U.S. Soccer scorns player who knelt
Protest | Rapinoe’s protest in international game was an unwelcome gesture
by Jae Wasson
Posted 9/16/16, 04:39 pm
The U.S. Soccer Federation publicly denounced the actions of star player Megan Rapinoe on Thursday after she knelt during the national anthem before an international friendly game against Thailand in Columbus, Ohio.
Rapinoe, a lesbian, is the first athlete representing the United States on the world stage to join the protest about national social issues started by San Francisco 49ers quarterback Colin Kaepernick. Her actions sparked an immediate backlash as U.S. Soccer, news organizations, and social media suggested she had disrespected the flag.
“Representing your country is a privilege and honor for any player or coach,” a statement issued by U.S. Soccer’s governing body read. “In front of national and often global audiences … we have an expectation that our players and coaches will stand and honor our flag while the national anthem is played."
Rapinoe expressed frustration after the game Thursday that attention was on the mode of her protest, kneeling during the anthem, not the reasons she was protesting, to advocate for LGBT people and African-Americans. She first knelt two weeks ago before a game with her national women’s team, the Seattle Reign. The next time she took the field in the league against the Washington Spirit, the team preempted the protest by playing the national anthem before the players came out of the locker rooms.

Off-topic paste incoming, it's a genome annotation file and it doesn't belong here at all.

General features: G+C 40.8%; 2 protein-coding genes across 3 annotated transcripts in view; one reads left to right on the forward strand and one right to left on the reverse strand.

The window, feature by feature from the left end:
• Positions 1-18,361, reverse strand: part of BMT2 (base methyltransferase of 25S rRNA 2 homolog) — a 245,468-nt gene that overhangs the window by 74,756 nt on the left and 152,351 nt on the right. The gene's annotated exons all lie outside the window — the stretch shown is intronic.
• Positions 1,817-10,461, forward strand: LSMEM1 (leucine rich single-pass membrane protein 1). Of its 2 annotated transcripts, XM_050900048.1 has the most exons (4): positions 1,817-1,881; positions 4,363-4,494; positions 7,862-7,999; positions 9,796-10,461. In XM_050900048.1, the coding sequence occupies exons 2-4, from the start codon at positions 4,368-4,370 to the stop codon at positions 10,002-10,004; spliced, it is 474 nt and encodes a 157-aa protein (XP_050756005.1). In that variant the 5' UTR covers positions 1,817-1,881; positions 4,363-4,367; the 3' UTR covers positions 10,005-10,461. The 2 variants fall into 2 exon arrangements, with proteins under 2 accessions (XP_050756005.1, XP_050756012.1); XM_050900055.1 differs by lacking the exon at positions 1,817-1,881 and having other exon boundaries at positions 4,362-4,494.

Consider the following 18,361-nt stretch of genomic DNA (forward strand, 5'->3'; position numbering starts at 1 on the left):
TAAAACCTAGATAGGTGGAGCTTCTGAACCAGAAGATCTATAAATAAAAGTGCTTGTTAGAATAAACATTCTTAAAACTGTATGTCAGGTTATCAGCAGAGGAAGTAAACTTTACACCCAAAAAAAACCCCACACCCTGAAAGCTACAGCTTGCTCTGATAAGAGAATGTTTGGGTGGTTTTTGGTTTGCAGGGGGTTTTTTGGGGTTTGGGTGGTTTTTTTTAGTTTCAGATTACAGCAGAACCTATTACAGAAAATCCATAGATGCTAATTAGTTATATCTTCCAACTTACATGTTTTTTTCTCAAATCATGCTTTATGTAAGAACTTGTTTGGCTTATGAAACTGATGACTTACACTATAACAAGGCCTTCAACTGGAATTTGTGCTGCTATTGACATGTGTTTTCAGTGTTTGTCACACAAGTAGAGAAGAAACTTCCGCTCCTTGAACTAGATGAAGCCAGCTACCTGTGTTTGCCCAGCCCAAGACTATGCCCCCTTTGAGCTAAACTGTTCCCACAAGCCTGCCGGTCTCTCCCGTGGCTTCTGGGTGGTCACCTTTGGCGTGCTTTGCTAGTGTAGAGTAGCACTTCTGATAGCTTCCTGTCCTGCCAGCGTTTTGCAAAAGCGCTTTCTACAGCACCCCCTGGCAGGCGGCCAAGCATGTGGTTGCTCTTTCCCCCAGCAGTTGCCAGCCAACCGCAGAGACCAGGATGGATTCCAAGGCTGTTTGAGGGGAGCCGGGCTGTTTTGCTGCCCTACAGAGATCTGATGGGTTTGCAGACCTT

“We respectfully disagree with her method of hijacking our organization’s event to draw attention to what is ultimately a personal—albeit worthy—cause,” the team explained.
“Unbelievable,” Rapinoe responded. She did not intend to “hijack” the game, she said.
The veteran player acknowledged that the game against Thailand was different. For one thing, she would be before an audience of potentially millions, many of them from different countries. For another, there would be two anthems played. If she stood for the Thai anthem and knelt for “The Star-Spangled Banner,” it would look like she respected Thailand more than her own country. She said she had talked to her teammates about her decision before they took the field. They were not ready to kneel as well, but understood her actions.
When Rapinoe dropped to one knee, the crowd showed little to no reaction and her teammates stayed close to her side. But after the game, the fireworks began. Even those who supported her cause asked her to keep her protest within the United States and not shame her country on the international stage.
“It’s about the team,” U.S. coach Jill Ellis said, “and if something supersedes the team, that is where I get concerned.” Ellis, also a lesbian, made it clear she expects her players to stand during the anthem as part of representing their country.
Not many meaningful conversations have come out of her protest, Rapinoe admitted to the media. Most people want to talk about what she is doing more than why. She said she is trying to find a better way of making her point.
It is not yet clear whether U.S. Soccer has planned to punish Rapinoe.
The Associated Press contributed to this report.
Jae is a Zenger House fellow